NASA Scientist to Speak On Discovery of Methane On Red Planet
While living systems produce more than 90 percent of Earth’s atmospheric methane, other purely geological processes, like oxidation of iron compounds, also release methane.
“Right now, we don’t have enough information to tell if biology or geology — or both — is producing the methane on Mars,” said Mumma. “But it does tell us that the planet is still alive, at least in a geologic sense.”
Mumma will speak on the mystery of Martian methane in an afternoon talk at NASA’s Langley Research Center in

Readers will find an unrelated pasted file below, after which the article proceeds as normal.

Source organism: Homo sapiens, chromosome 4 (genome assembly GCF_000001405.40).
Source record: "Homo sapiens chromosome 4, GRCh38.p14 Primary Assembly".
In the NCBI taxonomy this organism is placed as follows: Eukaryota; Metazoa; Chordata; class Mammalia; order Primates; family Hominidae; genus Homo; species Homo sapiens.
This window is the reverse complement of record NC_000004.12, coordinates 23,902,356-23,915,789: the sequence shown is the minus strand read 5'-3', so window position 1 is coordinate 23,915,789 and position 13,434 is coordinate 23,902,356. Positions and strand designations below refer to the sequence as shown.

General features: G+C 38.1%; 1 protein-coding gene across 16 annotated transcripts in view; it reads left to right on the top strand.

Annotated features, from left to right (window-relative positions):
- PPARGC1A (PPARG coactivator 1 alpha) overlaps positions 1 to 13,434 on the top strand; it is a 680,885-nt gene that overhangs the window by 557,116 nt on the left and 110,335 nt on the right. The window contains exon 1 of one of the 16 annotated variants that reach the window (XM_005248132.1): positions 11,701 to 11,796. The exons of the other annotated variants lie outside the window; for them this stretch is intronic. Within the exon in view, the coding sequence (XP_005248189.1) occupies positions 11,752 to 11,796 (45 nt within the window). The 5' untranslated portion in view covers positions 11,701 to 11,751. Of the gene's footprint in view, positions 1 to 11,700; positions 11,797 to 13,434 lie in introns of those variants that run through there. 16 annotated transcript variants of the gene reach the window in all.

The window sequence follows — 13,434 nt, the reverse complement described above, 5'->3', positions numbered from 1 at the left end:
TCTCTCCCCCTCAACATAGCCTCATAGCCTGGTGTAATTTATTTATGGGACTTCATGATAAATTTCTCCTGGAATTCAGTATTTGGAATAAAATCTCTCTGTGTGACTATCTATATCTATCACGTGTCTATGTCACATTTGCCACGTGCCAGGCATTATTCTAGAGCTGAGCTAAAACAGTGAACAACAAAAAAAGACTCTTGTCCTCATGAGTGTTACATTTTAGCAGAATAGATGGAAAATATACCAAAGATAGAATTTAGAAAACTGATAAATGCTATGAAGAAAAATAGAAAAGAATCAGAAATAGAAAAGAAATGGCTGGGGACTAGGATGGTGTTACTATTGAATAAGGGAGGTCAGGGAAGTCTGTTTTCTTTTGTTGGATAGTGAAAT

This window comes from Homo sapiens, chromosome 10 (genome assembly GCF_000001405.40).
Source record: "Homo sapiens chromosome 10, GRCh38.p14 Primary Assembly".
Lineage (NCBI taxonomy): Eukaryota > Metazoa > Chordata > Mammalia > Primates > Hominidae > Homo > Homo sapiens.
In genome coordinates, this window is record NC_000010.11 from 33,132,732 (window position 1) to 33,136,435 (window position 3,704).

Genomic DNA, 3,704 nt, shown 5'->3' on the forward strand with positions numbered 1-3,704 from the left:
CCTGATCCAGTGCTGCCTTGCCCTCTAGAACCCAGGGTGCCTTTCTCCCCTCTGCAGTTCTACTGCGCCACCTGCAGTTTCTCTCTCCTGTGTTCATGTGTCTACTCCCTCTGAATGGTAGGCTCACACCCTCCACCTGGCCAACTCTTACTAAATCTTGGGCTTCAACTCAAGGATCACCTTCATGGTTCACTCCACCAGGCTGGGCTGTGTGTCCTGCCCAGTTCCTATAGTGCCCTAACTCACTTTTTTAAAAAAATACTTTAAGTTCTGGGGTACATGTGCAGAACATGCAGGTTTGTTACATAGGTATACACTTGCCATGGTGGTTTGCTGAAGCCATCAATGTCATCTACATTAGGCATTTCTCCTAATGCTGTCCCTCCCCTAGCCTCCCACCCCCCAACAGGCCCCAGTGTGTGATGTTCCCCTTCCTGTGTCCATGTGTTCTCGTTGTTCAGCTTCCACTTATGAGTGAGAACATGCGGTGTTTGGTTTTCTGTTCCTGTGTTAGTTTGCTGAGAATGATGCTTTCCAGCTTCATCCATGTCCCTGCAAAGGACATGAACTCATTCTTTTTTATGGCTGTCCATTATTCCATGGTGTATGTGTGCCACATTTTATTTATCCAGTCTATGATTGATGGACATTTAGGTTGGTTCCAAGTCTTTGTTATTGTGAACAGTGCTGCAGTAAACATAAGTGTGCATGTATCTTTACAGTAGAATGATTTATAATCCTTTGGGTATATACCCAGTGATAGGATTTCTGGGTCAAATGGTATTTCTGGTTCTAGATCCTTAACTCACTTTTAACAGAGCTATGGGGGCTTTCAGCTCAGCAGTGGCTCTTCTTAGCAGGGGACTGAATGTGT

Mumma will present the same lecture for the general public on Tuesday evening at
A senior scientist at NASA’s Goddard Space Flight Center, Mumma is the founding director of Goddard’s Center for Astrobiology. His research interests include planetary and cometary physics and chemistry and the formation, evolution and characterization of planetary systems. Mumma is an elected Fellow of the American Physical Society and has twice received NASA’s Medal for Exceptional Scientific Achievement.
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